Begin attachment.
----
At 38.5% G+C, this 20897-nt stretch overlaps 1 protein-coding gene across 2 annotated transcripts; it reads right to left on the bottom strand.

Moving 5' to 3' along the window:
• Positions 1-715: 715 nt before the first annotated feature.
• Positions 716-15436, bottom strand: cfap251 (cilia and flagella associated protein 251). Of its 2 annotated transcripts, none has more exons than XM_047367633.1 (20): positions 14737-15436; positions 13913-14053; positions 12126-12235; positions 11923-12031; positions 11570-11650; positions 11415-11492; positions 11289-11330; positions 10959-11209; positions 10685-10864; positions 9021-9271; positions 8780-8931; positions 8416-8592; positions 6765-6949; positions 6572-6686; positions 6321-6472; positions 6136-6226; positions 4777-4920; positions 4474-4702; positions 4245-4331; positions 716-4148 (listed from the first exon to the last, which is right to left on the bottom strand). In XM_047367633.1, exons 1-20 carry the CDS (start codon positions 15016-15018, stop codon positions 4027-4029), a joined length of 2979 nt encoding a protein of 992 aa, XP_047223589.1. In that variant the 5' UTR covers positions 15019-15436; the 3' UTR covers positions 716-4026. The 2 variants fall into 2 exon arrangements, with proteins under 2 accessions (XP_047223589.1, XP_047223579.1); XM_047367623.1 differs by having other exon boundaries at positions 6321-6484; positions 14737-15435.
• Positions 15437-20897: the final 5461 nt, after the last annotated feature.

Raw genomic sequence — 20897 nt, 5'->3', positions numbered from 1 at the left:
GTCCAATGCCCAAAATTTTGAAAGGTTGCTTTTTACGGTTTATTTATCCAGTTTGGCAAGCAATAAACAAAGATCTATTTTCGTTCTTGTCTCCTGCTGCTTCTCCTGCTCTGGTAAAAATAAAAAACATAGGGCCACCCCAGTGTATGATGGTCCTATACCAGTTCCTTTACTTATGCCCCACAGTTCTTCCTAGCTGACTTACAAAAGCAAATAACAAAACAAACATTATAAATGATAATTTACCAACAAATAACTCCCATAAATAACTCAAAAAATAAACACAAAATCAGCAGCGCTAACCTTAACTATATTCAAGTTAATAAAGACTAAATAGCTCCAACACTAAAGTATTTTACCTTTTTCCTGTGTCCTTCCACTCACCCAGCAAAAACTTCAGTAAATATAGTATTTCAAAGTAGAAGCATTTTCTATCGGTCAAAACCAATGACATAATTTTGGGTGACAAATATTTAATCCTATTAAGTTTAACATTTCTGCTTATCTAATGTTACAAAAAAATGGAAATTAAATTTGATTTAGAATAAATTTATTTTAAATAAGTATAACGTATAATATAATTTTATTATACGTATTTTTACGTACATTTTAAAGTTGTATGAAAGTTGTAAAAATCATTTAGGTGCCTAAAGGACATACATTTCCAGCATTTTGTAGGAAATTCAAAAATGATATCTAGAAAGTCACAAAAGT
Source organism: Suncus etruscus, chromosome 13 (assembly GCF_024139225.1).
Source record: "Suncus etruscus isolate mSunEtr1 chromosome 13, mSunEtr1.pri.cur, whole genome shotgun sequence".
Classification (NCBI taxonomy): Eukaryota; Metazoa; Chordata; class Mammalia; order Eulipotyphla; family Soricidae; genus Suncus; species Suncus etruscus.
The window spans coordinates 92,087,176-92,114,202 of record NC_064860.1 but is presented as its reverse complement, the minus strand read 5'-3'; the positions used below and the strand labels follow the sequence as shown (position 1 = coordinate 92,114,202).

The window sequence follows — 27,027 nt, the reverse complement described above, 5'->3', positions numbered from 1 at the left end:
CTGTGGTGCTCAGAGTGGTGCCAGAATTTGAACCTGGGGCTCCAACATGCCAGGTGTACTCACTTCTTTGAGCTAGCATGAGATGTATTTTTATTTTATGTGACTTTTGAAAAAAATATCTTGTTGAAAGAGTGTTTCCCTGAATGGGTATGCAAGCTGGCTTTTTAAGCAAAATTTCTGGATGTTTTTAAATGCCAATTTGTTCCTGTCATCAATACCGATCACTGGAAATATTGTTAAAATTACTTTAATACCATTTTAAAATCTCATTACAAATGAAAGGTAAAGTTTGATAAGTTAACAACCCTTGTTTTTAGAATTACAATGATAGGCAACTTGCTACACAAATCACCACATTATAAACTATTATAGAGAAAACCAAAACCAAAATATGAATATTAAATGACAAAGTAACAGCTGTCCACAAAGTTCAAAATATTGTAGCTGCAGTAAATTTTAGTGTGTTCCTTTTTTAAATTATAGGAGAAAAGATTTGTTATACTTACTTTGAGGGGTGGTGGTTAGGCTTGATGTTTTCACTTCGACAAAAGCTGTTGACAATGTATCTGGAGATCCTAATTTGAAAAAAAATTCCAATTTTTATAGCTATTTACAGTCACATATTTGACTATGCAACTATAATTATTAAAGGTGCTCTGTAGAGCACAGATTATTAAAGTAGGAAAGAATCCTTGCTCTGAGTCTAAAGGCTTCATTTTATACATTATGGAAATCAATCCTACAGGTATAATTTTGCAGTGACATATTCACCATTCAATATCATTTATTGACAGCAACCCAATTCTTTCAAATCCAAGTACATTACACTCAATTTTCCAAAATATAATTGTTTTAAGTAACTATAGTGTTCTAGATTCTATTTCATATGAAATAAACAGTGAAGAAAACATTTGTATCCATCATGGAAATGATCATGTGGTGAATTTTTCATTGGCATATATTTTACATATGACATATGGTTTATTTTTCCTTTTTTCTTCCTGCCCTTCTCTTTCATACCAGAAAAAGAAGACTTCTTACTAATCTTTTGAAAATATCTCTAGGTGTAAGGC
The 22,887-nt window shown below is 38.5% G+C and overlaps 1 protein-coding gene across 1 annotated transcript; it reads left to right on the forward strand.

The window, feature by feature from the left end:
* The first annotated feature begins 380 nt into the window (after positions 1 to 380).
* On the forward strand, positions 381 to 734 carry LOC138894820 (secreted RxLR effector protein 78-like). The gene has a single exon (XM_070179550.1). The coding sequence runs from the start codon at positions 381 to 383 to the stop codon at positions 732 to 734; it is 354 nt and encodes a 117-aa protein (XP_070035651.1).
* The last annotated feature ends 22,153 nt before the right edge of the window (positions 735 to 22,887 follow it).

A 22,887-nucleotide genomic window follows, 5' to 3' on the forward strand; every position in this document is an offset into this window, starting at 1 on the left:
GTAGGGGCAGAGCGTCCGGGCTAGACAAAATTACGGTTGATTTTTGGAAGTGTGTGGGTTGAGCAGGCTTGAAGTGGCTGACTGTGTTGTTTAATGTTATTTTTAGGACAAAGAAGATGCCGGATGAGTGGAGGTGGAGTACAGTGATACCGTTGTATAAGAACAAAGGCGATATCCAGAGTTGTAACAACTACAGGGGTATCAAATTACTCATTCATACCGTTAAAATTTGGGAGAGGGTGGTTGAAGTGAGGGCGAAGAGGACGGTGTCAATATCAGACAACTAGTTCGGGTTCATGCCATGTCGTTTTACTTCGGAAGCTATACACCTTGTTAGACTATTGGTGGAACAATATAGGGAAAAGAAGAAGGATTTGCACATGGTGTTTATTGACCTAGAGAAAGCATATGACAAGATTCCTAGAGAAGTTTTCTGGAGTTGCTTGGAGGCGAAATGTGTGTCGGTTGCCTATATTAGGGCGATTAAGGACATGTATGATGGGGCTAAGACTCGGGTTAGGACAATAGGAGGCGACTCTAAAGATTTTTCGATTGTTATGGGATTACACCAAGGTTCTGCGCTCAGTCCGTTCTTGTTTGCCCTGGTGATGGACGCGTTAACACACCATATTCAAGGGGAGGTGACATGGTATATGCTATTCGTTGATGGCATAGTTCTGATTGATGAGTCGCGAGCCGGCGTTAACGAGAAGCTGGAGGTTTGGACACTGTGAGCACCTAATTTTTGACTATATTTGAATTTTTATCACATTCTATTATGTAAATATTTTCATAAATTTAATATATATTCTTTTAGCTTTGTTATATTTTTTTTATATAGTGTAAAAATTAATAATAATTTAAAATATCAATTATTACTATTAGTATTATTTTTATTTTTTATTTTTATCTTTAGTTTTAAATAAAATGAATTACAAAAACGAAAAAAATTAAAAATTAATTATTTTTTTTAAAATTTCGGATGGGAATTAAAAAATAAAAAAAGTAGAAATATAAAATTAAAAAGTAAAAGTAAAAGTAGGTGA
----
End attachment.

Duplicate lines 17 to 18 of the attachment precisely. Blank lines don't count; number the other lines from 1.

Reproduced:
* On the forward strand, positions 381 to 734 carry LOC138894820 (secreted RxLR effector protein 78-like). The gene has a single exon (XM_070179550.1). The coding sequence runs from the start codon at positions 381 to 383 to the stop codon at positions 732 to 734; it is 354 nt and encodes a 117-aa protein (XP_070035651.1).
* The last annotated feature ends 22,153 nt before the right edge of the window (positions 735 to 22,887 follow it).